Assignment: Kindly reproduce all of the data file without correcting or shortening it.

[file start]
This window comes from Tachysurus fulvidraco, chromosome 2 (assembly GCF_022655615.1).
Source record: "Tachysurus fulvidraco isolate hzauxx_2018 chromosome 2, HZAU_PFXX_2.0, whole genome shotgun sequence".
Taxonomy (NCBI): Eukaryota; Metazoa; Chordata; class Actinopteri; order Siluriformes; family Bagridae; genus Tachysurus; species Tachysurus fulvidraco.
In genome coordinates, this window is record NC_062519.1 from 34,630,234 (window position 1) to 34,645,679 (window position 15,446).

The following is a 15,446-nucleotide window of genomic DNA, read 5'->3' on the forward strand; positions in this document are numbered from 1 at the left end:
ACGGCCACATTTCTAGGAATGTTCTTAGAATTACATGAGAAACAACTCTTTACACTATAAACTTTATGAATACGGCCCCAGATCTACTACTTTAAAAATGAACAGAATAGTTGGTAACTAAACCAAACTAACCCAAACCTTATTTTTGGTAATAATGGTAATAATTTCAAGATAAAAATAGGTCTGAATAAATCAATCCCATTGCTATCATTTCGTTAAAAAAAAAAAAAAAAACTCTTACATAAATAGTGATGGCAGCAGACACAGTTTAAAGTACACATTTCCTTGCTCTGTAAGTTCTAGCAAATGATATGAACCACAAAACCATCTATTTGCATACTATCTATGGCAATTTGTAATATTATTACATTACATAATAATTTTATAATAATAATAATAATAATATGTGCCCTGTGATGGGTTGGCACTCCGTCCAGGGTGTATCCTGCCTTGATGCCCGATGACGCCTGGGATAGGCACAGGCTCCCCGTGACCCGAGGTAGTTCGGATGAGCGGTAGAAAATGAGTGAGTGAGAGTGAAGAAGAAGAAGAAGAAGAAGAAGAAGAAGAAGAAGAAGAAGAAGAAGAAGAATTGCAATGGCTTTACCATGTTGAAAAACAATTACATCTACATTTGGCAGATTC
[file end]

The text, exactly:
This window comes from Tachysurus fulvidraco, chromosome 2 (assembly GCF_022655615.1).
Source record: "Tachysurus fulvidraco isolate hzauxx_2018 chromosome 2, HZAU_PFXX_2.0, whole genome shotgun sequence".
Taxonomy (NCBI): Eukaryota; Metazoa; Chordata; class Actinopteri; order Siluriformes; family Bagridae; genus Tachysurus; species Tachysurus fulvidraco.
In genome coordinates, this window is record NC_062519.1 from 34,630,234 (window position 1) to 34,645,679 (window position 15,446).

The following is a 15,446-nucleotide window of genomic DNA, read 5'->3' on the forward strand; positions in this document are numbered from 1 at the left end:
ACGGCCACATTTCTAGGAATGTTCTTAGAATTACATGAGAAACAACTCTTTACACTATAAACTTTATGAATACGGCCCCAGATCTACTACTTTAAAAATGAACAGAATAGTTGGTAACTAAACCAAACTAACCCAAACCTTATTTTTGGTAATAATGGTAATAATTTCAAGATAAAAATAGGTCTGAATAAATCAATCCCATTGCTATCATTTCGTTAAAAAAAAAAAAAAAAACTCTTACATAAATAGTGATGGCAGCAGACACAGTTTAAAGTACACATTTCCTTGCTCTGTAAGTTCTAGCAAATGATATGAACCACAAAACCATCTATTTGCATACTATCTATGGCAATTTGTAATATTATTACATTACATAATAATTTTATAATAATAATAATAATAATATGTGCCCTGTGATGGGTTGGCACTCCGTCCAGGGTGTATCCTGCCTTGATGCCCGATGACGCCTGGGATAGGCACAGGCTCCCCGTGACCCGAGGTAGTTCGGATGAGCGGTAGAAAATGAGTGAGTGAGAGTGAAGAAGAAGAAGAAGAAGAAGAAGAAGAAGAAGAAGAAGAAGAAGAAGAAGAATTGCAATGGCTTTACCATGTTGAAAAACAATTACATCTACATTTGGCAGATTC